You are not currently logged in.
Access JSTOR through your library or other institution:
If You Use a Screen ReaderThis content is available through Read Online (Free) program, which relies on page scans. Since scans are not currently available to screen readers, please contact JSTOR User Support for access. We'll provide a PDF copy for your screen reader.
Encapsidation Sequences for Spleen Necrosis Virus, an Avian Retrovirus, are between the 5′ Long Terminal Repeat and the Start of the Gag Gene
Shinichi Watanabe and Howard M. Temin
Proceedings of the National Academy of Sciences of the United States of America
Vol. 79, No. 19, [Part 1: Biological Sciences] (Oct. 1, 1982), pp. 5986-5990
Published by: National Academy of Sciences
Stable URL: http://www.jstor.org/stable/12935
Page Count: 5
You can always find the topics here!Topics: Viruses, DNA, RNA, Virions, Transfection, DNA probes, Retroviridae, Viral RNA, Genomes, Plasmids
Were these topics helpful?See somethings inaccurate? Let us know!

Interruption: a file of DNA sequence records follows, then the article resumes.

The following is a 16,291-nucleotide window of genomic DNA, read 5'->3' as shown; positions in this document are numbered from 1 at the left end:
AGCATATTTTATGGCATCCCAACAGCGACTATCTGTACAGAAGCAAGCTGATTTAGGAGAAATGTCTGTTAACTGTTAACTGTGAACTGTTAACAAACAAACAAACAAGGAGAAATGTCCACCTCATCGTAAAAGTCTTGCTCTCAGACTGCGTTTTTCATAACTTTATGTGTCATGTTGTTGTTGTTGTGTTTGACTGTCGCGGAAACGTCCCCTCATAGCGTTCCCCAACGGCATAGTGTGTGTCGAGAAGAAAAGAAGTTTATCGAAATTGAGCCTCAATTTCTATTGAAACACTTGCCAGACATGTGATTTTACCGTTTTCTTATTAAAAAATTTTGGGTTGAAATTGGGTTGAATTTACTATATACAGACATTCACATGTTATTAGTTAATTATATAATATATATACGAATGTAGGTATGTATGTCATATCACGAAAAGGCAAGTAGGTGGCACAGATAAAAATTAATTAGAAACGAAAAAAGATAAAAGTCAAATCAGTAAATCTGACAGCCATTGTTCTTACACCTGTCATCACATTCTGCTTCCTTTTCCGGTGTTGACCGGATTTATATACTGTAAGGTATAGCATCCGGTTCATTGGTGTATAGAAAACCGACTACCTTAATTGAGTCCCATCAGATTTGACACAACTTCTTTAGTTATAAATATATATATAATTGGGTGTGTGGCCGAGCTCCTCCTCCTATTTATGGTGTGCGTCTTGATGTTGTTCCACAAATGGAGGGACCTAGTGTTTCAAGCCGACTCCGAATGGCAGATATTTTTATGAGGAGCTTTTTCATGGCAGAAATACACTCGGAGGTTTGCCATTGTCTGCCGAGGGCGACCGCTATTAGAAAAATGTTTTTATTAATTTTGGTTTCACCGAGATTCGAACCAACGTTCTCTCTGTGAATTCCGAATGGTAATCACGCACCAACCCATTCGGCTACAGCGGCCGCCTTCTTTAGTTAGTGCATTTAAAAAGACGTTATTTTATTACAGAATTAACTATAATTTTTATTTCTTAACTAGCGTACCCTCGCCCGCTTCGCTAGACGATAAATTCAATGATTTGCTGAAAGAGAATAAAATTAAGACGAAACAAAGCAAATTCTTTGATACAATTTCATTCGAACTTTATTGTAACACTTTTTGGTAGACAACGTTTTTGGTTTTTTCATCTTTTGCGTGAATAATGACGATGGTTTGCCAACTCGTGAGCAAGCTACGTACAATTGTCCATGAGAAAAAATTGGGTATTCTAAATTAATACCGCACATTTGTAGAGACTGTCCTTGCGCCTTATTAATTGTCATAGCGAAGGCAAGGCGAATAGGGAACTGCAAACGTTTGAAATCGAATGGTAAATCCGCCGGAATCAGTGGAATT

Select the topics that are inaccurate.
Since scans are not currently available to screen readers, please contact JSTOR User Support for access. We'll provide a PDF copy for your screen reader.
Preview not available
The minimal cis-acting sequences outside the long terminal repeat (LTR) required for formation of an infectious retrovirus cloning vector were determined with recombinants of spleen necrosis virus (SNV) DNA and herpes simplex virus type 1 thymidine kinase gene. The 3′ end of SNV DNA was removed to within 40 base pairs (bp) from the 3′ LTR with only a 2-fold effect on the recovery of infectious recombinant virus. However, when the 5′ end of SNV DNA was removed to within 100 bp from the 5′ LTR, infectious recombinant virus was not recovered. Deletion mutants constructed around this latter region showed that nucleotides between 100 and 285 bp from the 5′ LTR are necessary for encapsidation of genomic viral RNA. We call this region required for encapsidation E.
Proceedings of the National Academy of Sciences of the United States of America © 1982 National Academy of Sciences